Details were blanked out for a number of reasons
Defence officials' insulting remarks about the public had to be blanked out of government UFO files before they were made public, a memo has revealed.
The Ministry of Defence had agreed to publish its full archive of reported sightings in response to a deluge of Freedom of Information Act requests.
But the once-secret memo, published on its website, reveals "uncomplimentary comments" were edited out.
Comments on international relations and defence technology were also deleted.
Thousands of pages from the department's UFO files have been released through the National Archives since 2008, revealing details of reported flying objects and encounters with aliens.
The newly released memo to ministers and defence chiefs, dated September 2007, discusses how to make the largely "low security classification" information public.
It notes they "include references to air defence matters, defence technology, relations with foreign powers and occasional uncomplimentary comments by staff or police officers about members of the public, which will need to be withheld in accordance with FoI principles."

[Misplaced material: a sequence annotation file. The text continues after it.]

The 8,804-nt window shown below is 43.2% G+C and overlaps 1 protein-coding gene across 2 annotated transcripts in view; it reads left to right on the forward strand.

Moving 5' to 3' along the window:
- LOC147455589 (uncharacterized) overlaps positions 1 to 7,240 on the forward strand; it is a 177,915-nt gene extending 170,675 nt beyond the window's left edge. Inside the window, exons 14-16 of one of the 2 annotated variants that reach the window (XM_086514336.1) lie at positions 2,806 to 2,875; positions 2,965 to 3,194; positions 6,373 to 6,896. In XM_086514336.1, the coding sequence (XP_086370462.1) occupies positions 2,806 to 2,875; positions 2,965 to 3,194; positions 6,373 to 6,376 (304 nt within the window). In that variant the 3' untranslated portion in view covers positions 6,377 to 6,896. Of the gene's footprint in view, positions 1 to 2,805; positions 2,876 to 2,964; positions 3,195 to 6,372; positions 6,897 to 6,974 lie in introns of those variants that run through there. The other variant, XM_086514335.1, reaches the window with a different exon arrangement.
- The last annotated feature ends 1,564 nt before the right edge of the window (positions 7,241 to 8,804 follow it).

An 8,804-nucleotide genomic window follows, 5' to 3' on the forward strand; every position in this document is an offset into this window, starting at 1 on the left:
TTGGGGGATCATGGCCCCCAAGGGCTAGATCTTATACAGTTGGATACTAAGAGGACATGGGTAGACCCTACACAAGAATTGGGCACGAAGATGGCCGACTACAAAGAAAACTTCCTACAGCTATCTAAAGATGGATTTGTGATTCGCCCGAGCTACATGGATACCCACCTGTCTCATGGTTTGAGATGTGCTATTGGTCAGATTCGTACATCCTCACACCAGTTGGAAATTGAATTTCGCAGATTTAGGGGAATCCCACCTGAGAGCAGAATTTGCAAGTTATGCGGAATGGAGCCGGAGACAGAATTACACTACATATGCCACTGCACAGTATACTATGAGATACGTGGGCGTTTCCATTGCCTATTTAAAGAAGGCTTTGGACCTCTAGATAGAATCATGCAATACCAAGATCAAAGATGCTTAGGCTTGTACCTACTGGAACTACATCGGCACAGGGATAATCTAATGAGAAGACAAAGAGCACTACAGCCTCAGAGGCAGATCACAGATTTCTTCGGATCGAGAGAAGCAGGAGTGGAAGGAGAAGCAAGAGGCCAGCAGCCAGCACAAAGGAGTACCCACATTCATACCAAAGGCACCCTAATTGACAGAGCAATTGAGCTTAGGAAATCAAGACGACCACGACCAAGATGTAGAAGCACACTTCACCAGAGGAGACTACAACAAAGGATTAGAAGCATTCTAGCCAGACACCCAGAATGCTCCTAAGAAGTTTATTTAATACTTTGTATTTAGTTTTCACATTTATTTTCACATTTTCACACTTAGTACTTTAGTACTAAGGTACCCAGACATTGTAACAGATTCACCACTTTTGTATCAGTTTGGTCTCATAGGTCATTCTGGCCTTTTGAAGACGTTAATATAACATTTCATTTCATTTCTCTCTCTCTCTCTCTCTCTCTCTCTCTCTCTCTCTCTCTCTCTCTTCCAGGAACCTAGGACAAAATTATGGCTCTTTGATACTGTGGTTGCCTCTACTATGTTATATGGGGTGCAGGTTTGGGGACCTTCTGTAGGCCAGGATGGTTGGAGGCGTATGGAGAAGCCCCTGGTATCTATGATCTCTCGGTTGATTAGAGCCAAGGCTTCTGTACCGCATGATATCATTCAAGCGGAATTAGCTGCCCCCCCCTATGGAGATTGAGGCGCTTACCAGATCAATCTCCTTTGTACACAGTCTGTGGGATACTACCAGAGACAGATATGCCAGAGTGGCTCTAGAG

The Ministry of Defence (MoD) recorded UFO sightings from the end of the Second World War until it shut its special investigation unit on 1 December last year.
Officials feared publishing only part of the information would "fuel accusations of a 'cover-up'," the document reveals.
"Contrary to what many members of the public may believe, MoD has no interest in the subject of extraterrestrial life forms visiting the UK, only in ensuring the integrity and security of UK airspace," it says.
"The MoD is aware of no clear evidence to prove or disprove the existence of aliens, and consequently the files are considerably less exciting than the 'industry' surrounding the UFO phenomena would like to believe."
The fifth instalment of MoD UFO files was released last week, revealing reports of a large triangular UFO hovering in the skies above former home secretary Michael Howard's home near Folkestone, Kent, in March 1997.